Tyger Tyger, burning bright,
In the forests of the night;
What immortal hand or eye,
Could frame thy fearful symmetry?
It is, he says, a puzzle that has nagged at him for decades. Should it rhyme or not?
It's not just him. The couplet has generated quite a lot of ink. Some commentators say it is simply an eye-rhyme. That to my mind, is the lazy solution. At a time when the spelling system was becoming standardized, eye-rhymes were certainly a possibility, and some poets used them a lot, but why have just one eye-rhyme in a poem where all the other rhymes are exact phonological partners?
To my mind a phonological explanation is much more likely. Blake is recalling an earlier pronunciation of final -y which did in fact rhyme with words like eye. A classic example is Oberon's speech in A Midsummer Night's Dream (3.2.102), where we find dye, eye, espy, sky, and by intercalating with archery, gloriously, and remedy. Eye rhymes are not a viable explanation in Shakespeare's time, as the spelling system wasn't stable enough to guarantee them, and the writers on pronunciation at the time (the orthoepists) are always stressing the auditory value of rhyme.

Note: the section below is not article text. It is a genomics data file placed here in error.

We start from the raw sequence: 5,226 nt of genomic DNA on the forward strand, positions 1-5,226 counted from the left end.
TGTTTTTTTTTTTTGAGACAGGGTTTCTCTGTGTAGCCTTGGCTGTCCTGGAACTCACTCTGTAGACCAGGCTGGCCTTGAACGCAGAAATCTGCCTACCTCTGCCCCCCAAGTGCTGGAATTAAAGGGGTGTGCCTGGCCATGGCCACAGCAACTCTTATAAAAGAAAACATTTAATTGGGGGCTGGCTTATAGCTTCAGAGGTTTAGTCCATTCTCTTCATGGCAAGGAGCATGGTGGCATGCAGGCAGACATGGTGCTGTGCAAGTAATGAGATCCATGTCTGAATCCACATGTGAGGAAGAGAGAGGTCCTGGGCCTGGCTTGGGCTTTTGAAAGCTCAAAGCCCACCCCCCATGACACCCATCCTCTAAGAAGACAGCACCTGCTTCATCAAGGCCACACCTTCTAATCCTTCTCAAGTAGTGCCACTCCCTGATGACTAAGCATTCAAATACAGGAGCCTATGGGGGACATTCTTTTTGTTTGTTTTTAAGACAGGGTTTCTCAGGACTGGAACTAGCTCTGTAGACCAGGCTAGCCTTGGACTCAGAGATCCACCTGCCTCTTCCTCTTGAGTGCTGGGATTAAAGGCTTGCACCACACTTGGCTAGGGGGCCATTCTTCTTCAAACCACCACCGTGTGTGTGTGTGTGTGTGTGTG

Some of these writers actually try to capture the phonetic quality of those -y words. John Hart, for example, writing in the 1570s, transcribes boldy as boldlei, certainly as sertenlei, and so on. Clearly he is trying to convey some sort of diphthong here. In my work on Shakespearean Original Pronunciation, I transcribe this as a schwa + i. It is a pronunciation which lasted into the 18th century in educated speech, and of course can still be heard in some regional accents today.
By the time Blake was writing, the everyday pronunciation had shifted to its modern form, like a short 'ee'. This is how John Walker, for example, describes symmetry in his Pronouncing Dictionary, published just three years before Blake's poem: he rhymes it with me. The pronunciation with the final diphthong would have sounded distinctly old-fashioned by then. But wouldn't that suit someone who begins a poem with a spelling of tyger that was also archaic?
The phonaesthetics of the stanzas adds further support for a phonological rather than an orthographic explanation. That schwa + i diphthong turns up in Tyger, and is then echoed at the end of all eight lines of the opening two stanzas: bright, night, eye, symmetry, skies, eyes, aspire, fire. To my ear, this adds the same kind of mystical atmosphere that we hear when Oberon's speech is read in an OP way.